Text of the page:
The last two days Jill and I were up on Chirripo. It was a scenic and interesting, but also a very long hike. (See the photos on my Picasa web gallery.) The trailhead is at 1520m, the hut at 3400m and the summit at 3820m. The round-trip trail distance is 40 km (15km on day 1, 25km on day 2).
On Day 1 we started around 6:00am to take advantage of the first light and the relatively clear conditions in the morning. The trail climbs fairly steeply through the cloud forest and has markers for every km so you always know how far you still have to go.
We reached the “Base Crestones” hut around 3:00pm. This gave us some time to rest and check out the hut and nearby surroundings. Interestingly, the hut has the best drinking water in all of Costa Rica and free wireless Internet (hence I was able to tweet from the mountain)! We went to bed early (7:00pm) to catch some sleep prior to the next, big day.
On Day 2 we left the hut around 3:15am to have a chance at a clear summit. Due to the proximity of both Oceans (Carribean and Pacific) there is usually cloud build-up surrounding the summit by early morning. The remaining 5 km and 400m elevation gain was not too bad. We reached the summit around 6:30am and enjoyed a half hour of clear visibility in all directions over the top of cloud layers far below.
We got back down to the hut and took a short rest there. At 10:00am we continued our descent. Although already somewhat tired from the many km and the cumulative more than 2500m elevation gain in the last 28 hrs we now had a long way down ahead of us.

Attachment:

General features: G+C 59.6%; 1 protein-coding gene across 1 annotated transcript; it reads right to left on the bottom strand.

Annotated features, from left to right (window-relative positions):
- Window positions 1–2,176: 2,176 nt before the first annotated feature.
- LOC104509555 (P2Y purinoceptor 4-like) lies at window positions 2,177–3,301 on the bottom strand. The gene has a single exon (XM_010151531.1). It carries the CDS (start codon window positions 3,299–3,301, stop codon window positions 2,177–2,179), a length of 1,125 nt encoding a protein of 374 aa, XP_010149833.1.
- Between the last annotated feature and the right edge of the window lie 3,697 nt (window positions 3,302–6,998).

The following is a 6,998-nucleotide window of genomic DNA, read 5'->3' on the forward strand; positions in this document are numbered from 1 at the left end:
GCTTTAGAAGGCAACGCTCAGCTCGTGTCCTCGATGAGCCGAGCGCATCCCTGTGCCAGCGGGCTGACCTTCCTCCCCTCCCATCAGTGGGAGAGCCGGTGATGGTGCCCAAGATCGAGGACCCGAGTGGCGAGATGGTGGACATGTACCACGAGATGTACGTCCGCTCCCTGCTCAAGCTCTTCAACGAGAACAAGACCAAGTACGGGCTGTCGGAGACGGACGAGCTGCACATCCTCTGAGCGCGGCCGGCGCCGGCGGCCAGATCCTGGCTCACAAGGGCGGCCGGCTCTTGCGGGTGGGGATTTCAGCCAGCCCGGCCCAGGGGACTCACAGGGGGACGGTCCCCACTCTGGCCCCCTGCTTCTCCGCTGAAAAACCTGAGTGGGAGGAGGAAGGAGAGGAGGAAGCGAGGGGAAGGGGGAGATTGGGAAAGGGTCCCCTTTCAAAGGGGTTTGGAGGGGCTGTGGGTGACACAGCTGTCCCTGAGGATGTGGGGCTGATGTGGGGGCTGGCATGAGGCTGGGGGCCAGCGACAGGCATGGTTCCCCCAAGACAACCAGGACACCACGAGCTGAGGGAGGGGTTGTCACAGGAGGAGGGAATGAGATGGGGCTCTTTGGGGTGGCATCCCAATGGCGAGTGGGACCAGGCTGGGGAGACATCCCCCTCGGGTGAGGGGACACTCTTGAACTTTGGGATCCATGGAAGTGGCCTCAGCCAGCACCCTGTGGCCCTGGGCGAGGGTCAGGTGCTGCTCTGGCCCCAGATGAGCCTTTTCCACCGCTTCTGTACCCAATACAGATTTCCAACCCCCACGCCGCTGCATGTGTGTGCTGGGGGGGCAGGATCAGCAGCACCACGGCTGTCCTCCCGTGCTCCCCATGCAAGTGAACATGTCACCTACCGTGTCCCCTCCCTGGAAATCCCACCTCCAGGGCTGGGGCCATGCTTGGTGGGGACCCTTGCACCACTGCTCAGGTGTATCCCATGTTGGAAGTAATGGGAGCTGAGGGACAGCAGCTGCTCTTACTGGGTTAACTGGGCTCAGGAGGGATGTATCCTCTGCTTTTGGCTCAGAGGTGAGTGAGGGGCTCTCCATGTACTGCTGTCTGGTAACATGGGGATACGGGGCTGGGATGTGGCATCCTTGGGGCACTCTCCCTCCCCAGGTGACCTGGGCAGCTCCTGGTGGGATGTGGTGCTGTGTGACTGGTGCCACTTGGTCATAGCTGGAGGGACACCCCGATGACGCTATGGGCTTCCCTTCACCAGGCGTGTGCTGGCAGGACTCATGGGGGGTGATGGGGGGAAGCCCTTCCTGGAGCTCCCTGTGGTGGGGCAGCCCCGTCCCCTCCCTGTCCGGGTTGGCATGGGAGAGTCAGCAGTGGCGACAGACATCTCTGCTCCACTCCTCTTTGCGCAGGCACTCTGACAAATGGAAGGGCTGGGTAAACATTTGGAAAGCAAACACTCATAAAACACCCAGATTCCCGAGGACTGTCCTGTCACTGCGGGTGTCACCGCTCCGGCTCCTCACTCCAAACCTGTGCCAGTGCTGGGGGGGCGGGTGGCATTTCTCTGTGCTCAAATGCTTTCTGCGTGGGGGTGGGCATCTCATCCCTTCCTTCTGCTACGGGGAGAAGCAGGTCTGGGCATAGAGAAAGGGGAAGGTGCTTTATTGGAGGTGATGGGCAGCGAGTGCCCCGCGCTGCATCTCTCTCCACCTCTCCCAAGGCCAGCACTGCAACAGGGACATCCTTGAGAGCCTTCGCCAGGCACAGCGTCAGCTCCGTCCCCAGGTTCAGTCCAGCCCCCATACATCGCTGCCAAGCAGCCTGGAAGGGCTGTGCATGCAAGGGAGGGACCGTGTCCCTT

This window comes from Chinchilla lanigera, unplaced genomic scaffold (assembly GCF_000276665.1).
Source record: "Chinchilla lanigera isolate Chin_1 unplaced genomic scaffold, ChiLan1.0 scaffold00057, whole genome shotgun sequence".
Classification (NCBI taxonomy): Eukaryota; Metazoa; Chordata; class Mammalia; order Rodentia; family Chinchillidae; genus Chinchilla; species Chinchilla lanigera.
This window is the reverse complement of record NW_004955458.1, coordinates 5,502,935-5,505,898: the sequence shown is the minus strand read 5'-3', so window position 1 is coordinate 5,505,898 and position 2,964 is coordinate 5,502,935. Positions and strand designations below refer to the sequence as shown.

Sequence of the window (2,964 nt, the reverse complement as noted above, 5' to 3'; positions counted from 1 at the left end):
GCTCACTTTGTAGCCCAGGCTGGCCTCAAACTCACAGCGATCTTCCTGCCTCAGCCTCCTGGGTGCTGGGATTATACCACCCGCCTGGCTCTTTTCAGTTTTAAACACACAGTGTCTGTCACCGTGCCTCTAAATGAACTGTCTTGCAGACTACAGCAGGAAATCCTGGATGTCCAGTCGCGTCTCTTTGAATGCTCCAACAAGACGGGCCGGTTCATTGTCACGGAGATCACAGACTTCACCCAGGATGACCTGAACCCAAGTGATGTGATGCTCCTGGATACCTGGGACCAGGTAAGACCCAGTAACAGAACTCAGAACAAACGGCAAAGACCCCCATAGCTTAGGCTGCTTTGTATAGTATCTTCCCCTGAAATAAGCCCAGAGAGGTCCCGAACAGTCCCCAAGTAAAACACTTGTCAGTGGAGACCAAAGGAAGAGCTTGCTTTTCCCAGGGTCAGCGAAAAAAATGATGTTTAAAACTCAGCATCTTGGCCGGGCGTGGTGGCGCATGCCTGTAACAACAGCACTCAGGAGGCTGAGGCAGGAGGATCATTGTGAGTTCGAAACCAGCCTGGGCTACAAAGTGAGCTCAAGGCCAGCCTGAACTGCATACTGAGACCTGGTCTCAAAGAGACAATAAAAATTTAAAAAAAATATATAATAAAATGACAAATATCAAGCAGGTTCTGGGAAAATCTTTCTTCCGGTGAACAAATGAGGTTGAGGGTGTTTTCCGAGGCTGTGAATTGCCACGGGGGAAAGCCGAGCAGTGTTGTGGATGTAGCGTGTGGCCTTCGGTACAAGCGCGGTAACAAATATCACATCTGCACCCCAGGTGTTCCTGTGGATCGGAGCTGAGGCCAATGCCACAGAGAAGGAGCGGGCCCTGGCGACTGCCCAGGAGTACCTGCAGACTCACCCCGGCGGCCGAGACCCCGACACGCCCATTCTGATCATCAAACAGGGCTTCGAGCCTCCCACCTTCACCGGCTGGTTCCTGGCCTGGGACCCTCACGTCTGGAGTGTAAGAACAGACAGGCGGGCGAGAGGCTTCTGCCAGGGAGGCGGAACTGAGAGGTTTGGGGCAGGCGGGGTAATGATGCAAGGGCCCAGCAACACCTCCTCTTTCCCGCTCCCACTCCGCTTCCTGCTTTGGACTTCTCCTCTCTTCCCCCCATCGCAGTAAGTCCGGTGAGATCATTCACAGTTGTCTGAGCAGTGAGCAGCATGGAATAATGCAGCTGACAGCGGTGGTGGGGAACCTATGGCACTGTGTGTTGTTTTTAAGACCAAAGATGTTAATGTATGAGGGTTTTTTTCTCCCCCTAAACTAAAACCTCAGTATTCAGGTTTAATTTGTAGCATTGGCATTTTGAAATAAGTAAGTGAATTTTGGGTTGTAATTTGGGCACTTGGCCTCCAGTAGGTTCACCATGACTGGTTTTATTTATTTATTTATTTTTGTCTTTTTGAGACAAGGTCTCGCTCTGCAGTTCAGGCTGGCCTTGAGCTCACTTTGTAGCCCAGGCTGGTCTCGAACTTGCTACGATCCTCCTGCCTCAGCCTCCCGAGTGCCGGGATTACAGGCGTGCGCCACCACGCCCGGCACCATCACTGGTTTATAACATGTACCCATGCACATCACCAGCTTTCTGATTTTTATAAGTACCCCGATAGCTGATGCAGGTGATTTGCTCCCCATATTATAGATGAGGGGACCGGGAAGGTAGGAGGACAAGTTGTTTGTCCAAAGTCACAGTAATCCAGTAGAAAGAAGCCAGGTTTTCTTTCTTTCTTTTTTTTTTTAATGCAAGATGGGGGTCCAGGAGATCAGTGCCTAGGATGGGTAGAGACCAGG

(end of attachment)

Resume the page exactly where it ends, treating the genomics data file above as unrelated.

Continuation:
Around noon it started to rain; drizzle at first, then steady rain! (It’s not only cloud-forest, but rain-forest after all! And according to the locals this November was exceptionally wet…) We reached the shelter at Llano Bonito about half-way and had a short break and snack while it was just pouring down. But we needed to move if we didn’t want to get caught on the trail by the dark.
The rest of the trail was fairly miserable. For one, we were tired and our legs and feet began to ache and hurt. Then the rain and everything getting soaked added to the discomfort. Above all, though, the trail in the lower half is very muddy, and walking down through the slippery mud was extremely difficult and tiring. One had to be very careful not to slip and land in the mud.
This is also why we walked rather slowly and ended up hiking the last km in the dark with our head-lamp and flash-light. We were very happy to reach the trailhead by 6:00pm and shortly thereafter back to the comfort of a hot shower in our room at the Talamanca Reserve followed by a celebratory dinner.
I’m glad we reached the summit together. Chirripo is a great hike but very strenuous – probably nicer in the dry season. It goes to show that you can’t judge a mountain simply by the altitude of it’s summit. For example, Guatemala’s Tajumulco is 400m higher than Costa Rica’s Chirripo, but far easier – literally a walk in the park by comparison. Chirripo marks the 6.th Panamerican Peak and the 3rd within the month of November.